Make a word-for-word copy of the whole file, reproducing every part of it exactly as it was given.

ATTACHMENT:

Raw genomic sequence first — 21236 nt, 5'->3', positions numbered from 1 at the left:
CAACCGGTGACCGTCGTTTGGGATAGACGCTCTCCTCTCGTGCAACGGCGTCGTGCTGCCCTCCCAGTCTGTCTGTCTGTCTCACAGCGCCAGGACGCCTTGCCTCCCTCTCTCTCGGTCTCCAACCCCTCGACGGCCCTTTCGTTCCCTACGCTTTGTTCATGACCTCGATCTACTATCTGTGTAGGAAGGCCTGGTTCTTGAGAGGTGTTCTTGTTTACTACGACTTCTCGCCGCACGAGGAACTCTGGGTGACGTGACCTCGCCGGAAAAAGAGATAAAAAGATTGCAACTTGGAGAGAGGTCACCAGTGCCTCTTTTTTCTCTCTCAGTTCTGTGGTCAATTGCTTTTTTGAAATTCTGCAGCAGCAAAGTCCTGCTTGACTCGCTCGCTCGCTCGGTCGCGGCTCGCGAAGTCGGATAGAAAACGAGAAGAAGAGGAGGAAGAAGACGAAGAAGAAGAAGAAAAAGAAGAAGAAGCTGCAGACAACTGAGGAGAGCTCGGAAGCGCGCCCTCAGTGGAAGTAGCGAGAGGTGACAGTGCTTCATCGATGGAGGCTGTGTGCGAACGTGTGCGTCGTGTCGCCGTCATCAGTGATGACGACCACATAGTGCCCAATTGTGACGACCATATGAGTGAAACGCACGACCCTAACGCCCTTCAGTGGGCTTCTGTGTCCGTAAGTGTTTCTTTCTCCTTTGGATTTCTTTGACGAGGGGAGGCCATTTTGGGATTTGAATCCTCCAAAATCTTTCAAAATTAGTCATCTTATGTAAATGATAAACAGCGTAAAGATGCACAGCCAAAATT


Raw genomic sequence first — 21236 nt, 5'->3', positions numbered from 1 at the left:
CAACCGGTGACCGTCGTTTGGGATAGACGCTCTCCTCTCGTGCAACGGCGTCGTGCTGCCCTCCCAGTCTGTCTGTCTGTCTCACAGCGCCAGGACGCCTTGCCTCCCTCTCTCTCGGTCTCCAACCCCTCGACGGCCCTTTCGTTCCCTACGCTTTGTTCATGACCTCGATCTACTATCTGTGTAGGAAGGCCTGGTTCTTGAGAGGTGTTCTTGTTTACTACGACTTCTCGCCGCACGAGGAACTCTGGGTGACGTGACCTCGCCGGAAAAAGAGATAAAAAGATTGCAACTTGGAGAGAGGTCACCAGTGCCTCTTTTTTCTCTCTCAGTTCTGTGGTCAATTGCTTTTTTGAAATTCTGCAGCAGCAAAGTCCTGCTTGACTCGCTCGCTCGCTCGGTCGCGGCTCGCGAAGTCGGATAGAAAACGAGAAGAAGAGGAGGAAGAAGACGAAGAAGAAGAAGAAAAAGAAGAAGAAGCTGCAGACAACTGAGGAGAGCTCGGAAGCGCGCCCTCAGTGGAAGTAGCGAGAGGTGACAGTGCTTCATCGATGGAGGCTGTGTGCGAACGTGTGCGTCGTGTCGCCGTCATCAGTGATGACGACCACATAGTGCCCAATTGTGACGACCATATGAGTGAAACGCACGACCCTAACGCCCTTCAGTGGGCTTCTGTGTCCGTAAGTGTTTCTTTCTCCTTTGGATTTCTTTGACGAGGGGAGGCCATTTTGGGATTTGAATCCTCCAAAATCTTTCAAAATTAGTCATCTTATGTAAATGATAAACAGCGTAAAGATGCACAGCCAAAATT